Fenugreek use while Breastfeeding
Fenugreek Levels and Effects while Breastfeeding
Summary of Use during Lactation
Fenugreek (Trigonella foenum-graecum) seeds contain mucilage, trigonelline, 4-hydroxyisoleucine, sotolon, diosgenin, phenolic acids, and protodioscin. Fenugreek has been used in a number of geographical regions worldwide as a galactogogue to increase milk supply, and is included in numerous proprietary mixtures promoted to increase milk supply. Evidence for a galactogogue effect is mostly anecdotal. A limited number of published studies of low to moderate quality have found mixed results for a galactogogue effect for fenugreek. The galactogogue effect of fenugreek may be primarily psychological, Some of these studies used a multi-ingredient combination products in which fenugreek was only one component, so the results might be different from studies in which fenugreek was used alone. Galactogogues should never replace evaluation and counseling on modifiable factors that affect milk production.
Fenugreek is "generally recognized as safe" (GRAS) as a flavoring by the US Food and Drug Administration. Limited scientific data exist on the safety of fenugreek in nursing mothers or infants, although it has a long history of use as a food and medicine in India and China. When used as a medicinal, it is generally well tolerated in adults, but gastrointestinal side effects such as diarrhea and flatulence may occur. Allergic reactions, exacerbation of asthma, and a 14% decrease in serum potassium have been reported. One nursing mother developed toxic epidermal necrolysis thought to be cause by her intake of fenugreek as a galactagogue. Cross-reactions with chickpeas, peanuts, and other legumes are possible. Dosages typically used to increase milk supply are 1 to 6 grams daily; in dosages of about 25 grams or more daily, fenugreek may cause lowering of cholesterol and blood sugar. It can also interact with warfarin to cause bleeding. Caution should be used in giving high dosages to women with diabetes mellitus or those taking warfarin. In a survey of nursing mothers in the United States, 100 had used fenugreek as a galactogogue and 44% reported having experienced an adverse reaction from the supplement. Perhaps its most unusual side effect is the imparting an odor of maple syrup to the urine, sweat, feces, and possibly breastmilk by the sotolon in fenugreek.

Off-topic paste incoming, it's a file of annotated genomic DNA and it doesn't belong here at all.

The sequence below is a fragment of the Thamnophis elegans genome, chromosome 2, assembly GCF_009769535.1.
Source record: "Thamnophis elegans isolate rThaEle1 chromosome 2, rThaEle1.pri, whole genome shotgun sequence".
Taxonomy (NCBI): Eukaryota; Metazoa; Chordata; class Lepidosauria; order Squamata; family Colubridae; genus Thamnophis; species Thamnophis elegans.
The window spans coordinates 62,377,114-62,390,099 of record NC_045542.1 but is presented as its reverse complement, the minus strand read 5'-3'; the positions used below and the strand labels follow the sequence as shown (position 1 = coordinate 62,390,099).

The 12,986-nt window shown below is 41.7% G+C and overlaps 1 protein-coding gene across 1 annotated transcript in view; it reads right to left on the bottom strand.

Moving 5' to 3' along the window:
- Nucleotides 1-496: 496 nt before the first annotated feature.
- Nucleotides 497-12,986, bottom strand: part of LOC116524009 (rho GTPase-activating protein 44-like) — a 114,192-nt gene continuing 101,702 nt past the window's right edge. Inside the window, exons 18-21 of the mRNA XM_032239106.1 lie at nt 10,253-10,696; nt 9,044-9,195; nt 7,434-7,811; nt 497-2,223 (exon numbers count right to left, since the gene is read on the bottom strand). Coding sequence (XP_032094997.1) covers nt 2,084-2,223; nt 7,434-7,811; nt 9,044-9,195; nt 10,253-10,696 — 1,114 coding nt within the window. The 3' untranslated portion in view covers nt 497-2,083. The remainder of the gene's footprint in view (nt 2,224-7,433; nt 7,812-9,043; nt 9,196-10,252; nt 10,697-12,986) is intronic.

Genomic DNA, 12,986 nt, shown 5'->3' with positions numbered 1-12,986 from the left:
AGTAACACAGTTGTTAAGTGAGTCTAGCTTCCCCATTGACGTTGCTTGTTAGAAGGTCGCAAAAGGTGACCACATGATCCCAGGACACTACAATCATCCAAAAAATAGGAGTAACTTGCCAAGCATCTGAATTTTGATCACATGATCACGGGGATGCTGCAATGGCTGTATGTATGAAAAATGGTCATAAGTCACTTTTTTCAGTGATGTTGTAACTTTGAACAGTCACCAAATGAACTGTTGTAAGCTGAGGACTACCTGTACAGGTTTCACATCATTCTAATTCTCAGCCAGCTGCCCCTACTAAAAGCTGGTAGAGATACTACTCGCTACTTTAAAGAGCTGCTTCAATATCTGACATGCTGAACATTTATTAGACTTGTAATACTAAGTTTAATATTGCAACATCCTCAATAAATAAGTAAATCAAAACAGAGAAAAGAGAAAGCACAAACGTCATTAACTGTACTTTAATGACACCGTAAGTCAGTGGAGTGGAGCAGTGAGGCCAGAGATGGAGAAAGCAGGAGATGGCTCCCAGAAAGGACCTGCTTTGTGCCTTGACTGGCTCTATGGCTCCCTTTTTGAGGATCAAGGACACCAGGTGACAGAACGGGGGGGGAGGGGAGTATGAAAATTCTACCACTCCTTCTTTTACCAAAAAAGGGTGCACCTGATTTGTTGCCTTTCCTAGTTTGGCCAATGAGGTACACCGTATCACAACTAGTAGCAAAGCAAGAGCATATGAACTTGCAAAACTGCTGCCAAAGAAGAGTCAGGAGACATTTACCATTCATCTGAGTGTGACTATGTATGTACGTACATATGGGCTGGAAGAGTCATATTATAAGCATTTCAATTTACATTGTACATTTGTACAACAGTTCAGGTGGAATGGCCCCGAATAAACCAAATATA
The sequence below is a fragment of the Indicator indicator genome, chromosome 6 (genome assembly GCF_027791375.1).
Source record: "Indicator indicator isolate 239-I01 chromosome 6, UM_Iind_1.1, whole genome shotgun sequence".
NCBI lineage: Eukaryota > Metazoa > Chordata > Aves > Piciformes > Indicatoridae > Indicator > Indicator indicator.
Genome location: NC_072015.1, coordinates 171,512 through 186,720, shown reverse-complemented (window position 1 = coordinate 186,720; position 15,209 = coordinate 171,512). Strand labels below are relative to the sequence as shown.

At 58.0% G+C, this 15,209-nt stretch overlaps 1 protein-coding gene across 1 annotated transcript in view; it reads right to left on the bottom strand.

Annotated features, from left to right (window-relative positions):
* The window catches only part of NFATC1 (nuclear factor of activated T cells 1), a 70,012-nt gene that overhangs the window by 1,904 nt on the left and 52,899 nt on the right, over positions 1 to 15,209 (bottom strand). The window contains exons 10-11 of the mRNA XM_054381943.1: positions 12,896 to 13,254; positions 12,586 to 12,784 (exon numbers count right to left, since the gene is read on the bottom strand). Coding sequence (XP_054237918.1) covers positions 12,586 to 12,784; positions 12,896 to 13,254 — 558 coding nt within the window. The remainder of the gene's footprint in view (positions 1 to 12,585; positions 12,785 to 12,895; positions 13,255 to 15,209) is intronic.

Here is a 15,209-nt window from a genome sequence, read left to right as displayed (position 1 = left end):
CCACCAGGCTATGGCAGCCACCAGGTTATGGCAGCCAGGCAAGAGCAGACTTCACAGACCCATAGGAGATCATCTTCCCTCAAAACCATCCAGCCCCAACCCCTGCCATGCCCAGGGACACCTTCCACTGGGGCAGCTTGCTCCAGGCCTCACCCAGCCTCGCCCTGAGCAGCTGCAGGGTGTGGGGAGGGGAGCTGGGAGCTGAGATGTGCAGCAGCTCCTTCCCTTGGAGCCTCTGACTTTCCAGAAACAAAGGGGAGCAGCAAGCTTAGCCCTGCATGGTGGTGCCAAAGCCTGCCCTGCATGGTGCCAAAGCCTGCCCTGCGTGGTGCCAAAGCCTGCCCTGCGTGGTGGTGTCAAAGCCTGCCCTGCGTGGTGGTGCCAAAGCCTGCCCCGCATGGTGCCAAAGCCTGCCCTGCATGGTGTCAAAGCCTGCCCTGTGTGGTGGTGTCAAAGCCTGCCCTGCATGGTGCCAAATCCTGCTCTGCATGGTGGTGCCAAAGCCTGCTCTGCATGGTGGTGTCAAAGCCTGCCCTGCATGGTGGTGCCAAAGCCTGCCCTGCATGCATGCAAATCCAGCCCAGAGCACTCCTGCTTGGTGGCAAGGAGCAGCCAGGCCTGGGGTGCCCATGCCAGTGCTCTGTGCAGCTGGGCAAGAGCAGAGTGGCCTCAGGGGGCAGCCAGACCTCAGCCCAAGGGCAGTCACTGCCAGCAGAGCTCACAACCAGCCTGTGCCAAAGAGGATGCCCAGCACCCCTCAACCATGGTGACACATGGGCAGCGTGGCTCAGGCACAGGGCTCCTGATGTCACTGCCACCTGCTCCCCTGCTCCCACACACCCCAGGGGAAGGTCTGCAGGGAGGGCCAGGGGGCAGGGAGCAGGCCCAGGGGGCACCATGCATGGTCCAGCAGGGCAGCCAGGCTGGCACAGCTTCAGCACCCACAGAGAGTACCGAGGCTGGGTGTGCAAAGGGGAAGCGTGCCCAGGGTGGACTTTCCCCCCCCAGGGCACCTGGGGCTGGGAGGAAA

Dietary supplements do not require extensive pre-marketing approval from the US Food and Drug Administration. Manufacturers are responsible to ensure the safety, but do not need to prove the safety and effectiveness of dietary supplements before they are marketed. Dietary supplements may contain multiple ingredients, and differences are often found between labeled and actual ingredients or their amounts. A manufacturer may contract with an independent organization to verify the quality of a product or its ingredients, but that does not certify the safety or effectiveness of a product. Because of the above issues, clinical testing results on one product may not be applicable to other products. More detailed information about dietary supplements is available elsewhere on the LactMed Web site.
Maternal Levels. Relevant published information was not found as of the revision date.
Infant Levels. Relevant published information was not found as of the revision date.
Effects in Breastfed Infants
A study in mothers of preterm infants less than 31 weeks gestation compared the use of fenugreek (product and dosage not stated) 3 capsules 3 times daily for 21 days to placebo. No adverse effects were noted in the infants given the breastmilk.
Effects on Lactation and Breastmilk
Forty women who complained of an insufficient milk supply at 5 days postpartum were given a combination herbal supplement as 2 capsules of Lactare (Pharma Private Ltd., Madras, India) 3 times daily. Each capsule contained wild asparagus 200 mg, ashwagandha (Withania somnifera) 100 mg, fenugreek 50 mg, licorice 50 mg, and garlic 20 mg. By day 4 of therapy, no infants required supplementary feeding. Infants were weighed before and after each feeding on the fifth day of maternal therapy to determine the amount of milk ingested. On the day of the test weighing, infants' milk intake averaged 388 mL, and the fluid and caloric intake was considered adequate. This study cannot be considered as valid evidence of a galactogogue effect of these herbs because it lacks randomization, blinding, a placebo control, and maternal instruction in breastfeeding technique. Additionally, infants were breastfed only 6 to 8 times daily, which is insufficient to maximize milk supply.